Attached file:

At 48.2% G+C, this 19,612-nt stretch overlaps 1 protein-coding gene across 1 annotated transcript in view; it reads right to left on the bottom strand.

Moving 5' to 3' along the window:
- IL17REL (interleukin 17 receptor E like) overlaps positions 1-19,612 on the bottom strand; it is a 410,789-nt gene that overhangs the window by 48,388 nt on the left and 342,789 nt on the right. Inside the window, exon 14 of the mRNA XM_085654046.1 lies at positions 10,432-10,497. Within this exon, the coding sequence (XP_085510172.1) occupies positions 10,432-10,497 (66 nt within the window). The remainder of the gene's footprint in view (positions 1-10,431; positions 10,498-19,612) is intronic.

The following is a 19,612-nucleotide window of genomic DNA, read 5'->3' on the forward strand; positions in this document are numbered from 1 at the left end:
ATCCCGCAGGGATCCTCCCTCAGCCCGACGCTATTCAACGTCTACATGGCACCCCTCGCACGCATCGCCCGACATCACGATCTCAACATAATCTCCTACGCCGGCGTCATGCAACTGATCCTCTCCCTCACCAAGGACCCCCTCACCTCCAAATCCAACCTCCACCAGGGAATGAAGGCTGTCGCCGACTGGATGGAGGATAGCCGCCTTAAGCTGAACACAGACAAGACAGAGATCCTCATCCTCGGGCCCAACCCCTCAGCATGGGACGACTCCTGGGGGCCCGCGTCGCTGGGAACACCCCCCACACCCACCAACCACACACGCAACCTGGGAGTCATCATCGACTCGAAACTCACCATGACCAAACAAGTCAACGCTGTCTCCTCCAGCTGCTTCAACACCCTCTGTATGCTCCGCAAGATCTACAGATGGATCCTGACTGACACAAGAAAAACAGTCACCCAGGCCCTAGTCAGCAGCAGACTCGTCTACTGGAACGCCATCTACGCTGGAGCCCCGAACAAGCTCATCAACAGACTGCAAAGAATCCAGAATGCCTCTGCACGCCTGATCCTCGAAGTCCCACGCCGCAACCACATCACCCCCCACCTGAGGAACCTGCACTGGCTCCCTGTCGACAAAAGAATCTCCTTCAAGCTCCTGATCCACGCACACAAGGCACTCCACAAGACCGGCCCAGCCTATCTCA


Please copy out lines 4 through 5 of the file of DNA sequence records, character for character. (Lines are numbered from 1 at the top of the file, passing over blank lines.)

The following is a 19,612-nucleotide window of genomic DNA, read 5'->3' on the forward strand; positions in this document are numbered from 1 at the left end:
ATCCCGCAGGGATCCTCCCTCAGCCCGACGCTATTCAACGTCTACATGGCACCCCTCGCACGCATCGCCCGACATCACGATCTCAACATAATCTCCTACGCCGGCGTCATGCAACTGATCCTCTCCCTCACCAAGGACCCCCTCACCTCCAAATCCAACCTCCACCAGGGAATGAAGGCTGTCGCCGACTGGATGGAGGATAGCCGCCTTAAGCTGAACACAGACAAGACAGAGATCCTCATCCTCGGGCCCAACCCCTCAGCATGGGACGACTCCTGGGGGCCCGCGTCGCTGGGAACACCCCCCACACCCACCAACCACACACGCAACCTGGGAGTCATCATCGACTCGAAACTCACCATGACCAAACAAGTCAACGCTGTCTCCTCCAGCTGCTTCAACACCCTCTGTATGCTCCGCAAGATCTACAGATGGATCCTGACTGACACAAGAAAAACAGTCACCCAGGCCCTAGTCAGCAGCAGACTCGTCTACTGGAACGCCATCTACGCTGGAGCCCCGAACAAGCTCATCAACAGACTGCAAAGAATCCAGAATGCCTCTGCACGCCTGATCCTCGAAGTCCCACGCCGCAACCACATCACCCCCCACCTGAGGAACCTGCACTGGCTCCCTGTCGACAAAAGAATCTCCTTCAAGCTCCTGATCCACGCACACAAGGCACTCCACAAGACCGGCCCAGCCTATCTCA